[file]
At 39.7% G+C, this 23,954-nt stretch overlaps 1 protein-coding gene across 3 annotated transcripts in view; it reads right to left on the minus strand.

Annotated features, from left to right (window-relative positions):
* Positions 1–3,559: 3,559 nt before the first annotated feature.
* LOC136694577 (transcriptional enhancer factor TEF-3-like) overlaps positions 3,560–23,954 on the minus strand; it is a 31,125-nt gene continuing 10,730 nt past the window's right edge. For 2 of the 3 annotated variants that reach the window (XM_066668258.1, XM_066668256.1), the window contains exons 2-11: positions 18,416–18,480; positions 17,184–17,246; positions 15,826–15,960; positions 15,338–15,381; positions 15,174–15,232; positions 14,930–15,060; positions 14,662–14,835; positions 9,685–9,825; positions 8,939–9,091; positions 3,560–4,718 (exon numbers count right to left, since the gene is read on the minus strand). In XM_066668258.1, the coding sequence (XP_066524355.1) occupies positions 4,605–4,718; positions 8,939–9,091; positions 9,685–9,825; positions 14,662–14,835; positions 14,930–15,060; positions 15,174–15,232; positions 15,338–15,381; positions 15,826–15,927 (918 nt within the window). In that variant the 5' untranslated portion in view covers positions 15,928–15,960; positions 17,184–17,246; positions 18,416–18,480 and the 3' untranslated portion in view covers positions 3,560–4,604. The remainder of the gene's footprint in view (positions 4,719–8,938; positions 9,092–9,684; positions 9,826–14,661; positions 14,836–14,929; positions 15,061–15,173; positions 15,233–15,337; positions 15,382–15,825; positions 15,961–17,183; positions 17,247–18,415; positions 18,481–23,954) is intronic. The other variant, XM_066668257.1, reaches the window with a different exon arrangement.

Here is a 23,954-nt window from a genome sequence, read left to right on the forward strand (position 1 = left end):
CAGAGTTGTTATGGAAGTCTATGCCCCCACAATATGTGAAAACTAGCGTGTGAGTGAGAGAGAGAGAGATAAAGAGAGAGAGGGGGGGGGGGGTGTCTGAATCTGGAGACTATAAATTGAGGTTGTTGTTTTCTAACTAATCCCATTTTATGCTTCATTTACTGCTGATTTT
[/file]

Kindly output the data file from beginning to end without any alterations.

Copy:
At 39.7% G+C, this 23,954-nt stretch overlaps 1 protein-coding gene across 3 annotated transcripts in view; it reads right to left on the minus strand.

Annotated features, from left to right (window-relative positions):
* Positions 1–3,559: 3,559 nt before the first annotated feature.
* LOC136694577 (transcriptional enhancer factor TEF-3-like) overlaps positions 3,560–23,954 on the minus strand; it is a 31,125-nt gene continuing 10,730 nt past the window's right edge. For 2 of the 3 annotated variants that reach the window (XM_066668258.1, XM_066668256.1), the window contains exons 2-11: positions 18,416–18,480; positions 17,184–17,246; positions 15,826–15,960; positions 15,338–15,381; positions 15,174–15,232; positions 14,930–15,060; positions 14,662–14,835; positions 9,685–9,825; positions 8,939–9,091; positions 3,560–4,718 (exon numbers count right to left, since the gene is read on the minus strand). In XM_066668258.1, the coding sequence (XP_066524355.1) occupies positions 4,605–4,718; positions 8,939–9,091; positions 9,685–9,825; positions 14,662–14,835; positions 14,930–15,060; positions 15,174–15,232; positions 15,338–15,381; positions 15,826–15,927 (918 nt within the window). In that variant the 5' untranslated portion in view covers positions 15,928–15,960; positions 17,184–17,246; positions 18,416–18,480 and the 3' untranslated portion in view covers positions 3,560–4,604. The remainder of the gene's footprint in view (positions 4,719–8,938; positions 9,092–9,684; positions 9,826–14,661; positions 14,836–14,929; positions 15,061–15,173; positions 15,233–15,337; positions 15,382–15,825; positions 15,961–17,183; positions 17,247–18,415; positions 18,481–23,954) is intronic. The other variant, XM_066668257.1, reaches the window with a different exon arrangement.

Here is a 23,954-nt window from a genome sequence, read left to right on the forward strand (position 1 = left end):
CAGAGTTGTTATGGAAGTCTATGCCCCCACAATATGTGAAAACTAGCGTGTGAGTGAGAGAGAGAGAGATAAAGAGAGAGAGGGGGGGGGGGGTGTCTGAATCTGGAGACTATAAATTGAGGTTGTTGTTTTCTAACTAATCCCATTTTATGCTTCATTTACTGCTGATTTT